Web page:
They wore jeans, T-shirts. Some wore military jackets. Others wore colorful dashikis, combat boots, sported big Afros, and wore purple, black, and brown berets as they walked down Lexington Avenue in New York holding signs saying “Serve the people” and shouting “The people united will never be defeated.”
The year was 1971. Some of the marchers were from the Black Panther Party or belonged to allied organizations like the Puerto Rican Student Union. In the lead of the march was a group known as the Young Lords.
Like many young people now, the people marching on October 20, 1971, were dissatisfied, angry, demanding change. There was no Black Lives Matter movement, but like their 2020 counterparts they were protesting and demanding respect for Black lives. They were fighting against police brutality, racism and U.S. imperialism and shouting, “Wake up Boricua, and defend what is yours.”
“It’s basically all this stuff you see now, but on steroids. There was the civil rights movement, the war in Vietnam, Puerto Ricans had just been recognized as part of the country, but they looked at us like we were aliens. Nothing was bilingual,” says Carlito Rovira, who joined the Young Lords at age 14.
The Young Lords were born as a gang defending the Puerto Rican neighborhoods in Chicago in 1959. Over the years, as groups like the Nonviolent Student Coordinating Committee (SNCC) emerged and Chicanos began developing the concept of “brown pride,” Jose “Cha-Cha” Jimenez, a one-time gang member who had been in and out of jail, adopted the name and the Young Lords evolved to become a political organization to fight against police brutality and violence, racism and oppression in what the Young Lords called “AmeriKKKa.”
Now, young people are marching again. Some ex-members of the Lords think there are lessons from their experience for today’s young activists and parallels between the protests of the 1960s and today’s new era of challenge.
The origins of the Young Lords
What began as a gang in the area of Oldtown near the north side of Chicago in 1959 then became a Puerto Rican nationalist party that expanded to New York City with offices in the Bronx, East Harlem, and the Lower East Side.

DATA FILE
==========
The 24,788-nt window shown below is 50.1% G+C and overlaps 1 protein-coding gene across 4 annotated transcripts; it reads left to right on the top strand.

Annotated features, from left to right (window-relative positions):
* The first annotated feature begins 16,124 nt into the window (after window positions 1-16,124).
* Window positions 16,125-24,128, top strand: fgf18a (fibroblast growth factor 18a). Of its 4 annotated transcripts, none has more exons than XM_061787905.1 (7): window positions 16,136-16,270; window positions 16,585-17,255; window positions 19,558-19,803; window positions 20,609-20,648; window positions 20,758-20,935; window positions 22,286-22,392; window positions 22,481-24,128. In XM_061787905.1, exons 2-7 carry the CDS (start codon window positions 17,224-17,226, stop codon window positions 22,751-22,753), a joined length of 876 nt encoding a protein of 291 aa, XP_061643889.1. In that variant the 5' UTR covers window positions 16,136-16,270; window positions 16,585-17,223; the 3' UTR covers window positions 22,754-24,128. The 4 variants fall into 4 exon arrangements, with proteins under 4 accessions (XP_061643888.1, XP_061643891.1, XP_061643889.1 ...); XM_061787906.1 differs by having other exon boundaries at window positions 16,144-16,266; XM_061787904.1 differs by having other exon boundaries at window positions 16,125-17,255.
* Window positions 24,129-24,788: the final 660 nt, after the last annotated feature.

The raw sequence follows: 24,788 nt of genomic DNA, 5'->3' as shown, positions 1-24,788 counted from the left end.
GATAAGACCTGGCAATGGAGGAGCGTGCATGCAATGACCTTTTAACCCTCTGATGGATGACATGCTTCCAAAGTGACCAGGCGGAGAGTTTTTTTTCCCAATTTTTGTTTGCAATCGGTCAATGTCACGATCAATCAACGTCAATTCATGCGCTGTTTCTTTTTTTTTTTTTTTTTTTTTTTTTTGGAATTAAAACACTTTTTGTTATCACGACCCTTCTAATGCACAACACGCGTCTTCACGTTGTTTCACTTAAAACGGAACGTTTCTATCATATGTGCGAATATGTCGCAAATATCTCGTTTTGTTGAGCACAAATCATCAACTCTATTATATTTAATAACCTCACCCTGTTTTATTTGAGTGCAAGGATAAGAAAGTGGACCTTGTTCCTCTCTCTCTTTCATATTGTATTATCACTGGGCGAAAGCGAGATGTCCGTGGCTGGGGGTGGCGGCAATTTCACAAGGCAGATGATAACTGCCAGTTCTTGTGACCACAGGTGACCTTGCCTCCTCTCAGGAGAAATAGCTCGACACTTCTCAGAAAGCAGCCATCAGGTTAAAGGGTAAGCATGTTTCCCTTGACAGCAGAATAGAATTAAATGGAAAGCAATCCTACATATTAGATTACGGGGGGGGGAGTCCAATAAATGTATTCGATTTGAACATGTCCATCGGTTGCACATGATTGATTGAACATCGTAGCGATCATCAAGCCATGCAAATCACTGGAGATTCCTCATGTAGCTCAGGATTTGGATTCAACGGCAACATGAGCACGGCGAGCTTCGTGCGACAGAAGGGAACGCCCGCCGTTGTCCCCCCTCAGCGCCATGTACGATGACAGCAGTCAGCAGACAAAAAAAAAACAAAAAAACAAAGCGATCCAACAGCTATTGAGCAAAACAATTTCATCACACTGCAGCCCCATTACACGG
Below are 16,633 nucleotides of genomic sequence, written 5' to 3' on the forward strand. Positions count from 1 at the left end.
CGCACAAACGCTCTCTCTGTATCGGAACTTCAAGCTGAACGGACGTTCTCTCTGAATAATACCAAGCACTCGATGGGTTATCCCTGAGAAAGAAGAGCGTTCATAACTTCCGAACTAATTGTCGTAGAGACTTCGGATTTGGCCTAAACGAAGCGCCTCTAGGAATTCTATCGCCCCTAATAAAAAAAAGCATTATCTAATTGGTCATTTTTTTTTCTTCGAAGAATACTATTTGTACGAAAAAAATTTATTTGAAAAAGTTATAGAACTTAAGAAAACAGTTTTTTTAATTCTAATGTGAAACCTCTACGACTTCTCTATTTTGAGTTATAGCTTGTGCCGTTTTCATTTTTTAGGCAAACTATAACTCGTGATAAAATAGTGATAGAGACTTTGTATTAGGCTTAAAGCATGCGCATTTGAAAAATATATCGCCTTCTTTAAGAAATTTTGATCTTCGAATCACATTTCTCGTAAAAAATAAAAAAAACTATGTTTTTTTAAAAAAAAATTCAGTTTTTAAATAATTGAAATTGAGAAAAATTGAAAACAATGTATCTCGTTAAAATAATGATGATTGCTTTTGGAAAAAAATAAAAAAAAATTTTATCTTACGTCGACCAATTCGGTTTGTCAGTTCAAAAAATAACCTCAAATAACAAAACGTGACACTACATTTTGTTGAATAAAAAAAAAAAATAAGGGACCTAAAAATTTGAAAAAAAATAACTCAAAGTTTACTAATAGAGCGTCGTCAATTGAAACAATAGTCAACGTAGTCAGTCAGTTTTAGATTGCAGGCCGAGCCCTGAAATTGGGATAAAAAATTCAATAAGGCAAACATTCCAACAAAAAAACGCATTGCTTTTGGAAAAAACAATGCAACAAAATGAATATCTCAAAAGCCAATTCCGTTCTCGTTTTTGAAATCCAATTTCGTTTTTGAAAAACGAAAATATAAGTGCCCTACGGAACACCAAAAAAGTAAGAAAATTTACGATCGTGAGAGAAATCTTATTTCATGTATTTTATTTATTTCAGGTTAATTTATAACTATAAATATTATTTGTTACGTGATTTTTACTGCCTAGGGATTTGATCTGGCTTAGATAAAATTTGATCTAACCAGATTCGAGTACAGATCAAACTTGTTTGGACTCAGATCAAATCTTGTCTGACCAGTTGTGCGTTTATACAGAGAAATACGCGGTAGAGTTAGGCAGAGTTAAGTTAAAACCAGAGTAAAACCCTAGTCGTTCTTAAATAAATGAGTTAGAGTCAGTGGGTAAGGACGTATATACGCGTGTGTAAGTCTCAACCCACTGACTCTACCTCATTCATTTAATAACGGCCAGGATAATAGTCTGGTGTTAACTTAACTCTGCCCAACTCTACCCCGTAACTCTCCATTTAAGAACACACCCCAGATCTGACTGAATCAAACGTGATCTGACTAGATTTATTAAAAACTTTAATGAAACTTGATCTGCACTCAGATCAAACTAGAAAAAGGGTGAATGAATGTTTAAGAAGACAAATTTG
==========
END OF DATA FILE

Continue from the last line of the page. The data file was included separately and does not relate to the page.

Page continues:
What enabled the transformation from a turf gang to a political movement, as founder Cha-Cha Jimenez told in an interview included in Darrel Enck-Wanzer’s book The Young Lords: A Reader was to start asking the community they protected, what did they need? “So they got together to find out what was the real problem, how could they help their people best. This was the main reason why the Young Lords Organization turned politically.”
So Jimenez opted to keep the Young Lords name because it was already recognized by the community. The New York Young Lords, with a different yet related history to the original Chicago Young Lords, emerged in December 1969 when, inspired by the Black Panther Party, they wanted to directly address issues of food insecurity, poverty, and the lack of access to education and health care.
“Fred Hampton [who became leader of the Black Panther Party in Illinois] formed the Rainbow Coalition that included the Students for a Democratic Society, the Blackstone Rangers, and the Young Lords. So the Black Panther Party served as a role model. We had similar urban experiences,” says Martha Arguello, a former member who is now a professor at Claremont College.
The Young Lords’ first political project in New York began when they went to the First Spanish United Methodist Church in East Harlem, on the corner of 111th Street and Lexington Avenue.
“We couldn’t even get in the front door. We wrote letters, began attending services, and talked with the congregation, but the church’s Board voted no,” says the book about the Young Lords edited by Darrel Enck-Wanzer.
On December 28, the Young Lords took over the church and renamed it the People’s Church. “For the next 11 days, we ran free clothing drives, breakfast programs, a liberation school, political education classes, a day-care center, free health programs, and nightly entertainment (movies, bands, or poetry).” Then, as Enck-Wanzer explains, the Young Lords wrote a set of core principles, their ideological pillars—a 13-point program and platform.
The organization was colorful and diverse. “There were some Vietnam vets, ex-gang members, lesbians, recovering alcoholics, ex-convicts, Dominicans, Filipinos, Cubans, other Latinx, and 20 percent of the organization, at that time, was African American,” says Iris Morales, who was with the organization from 1969 to 1975.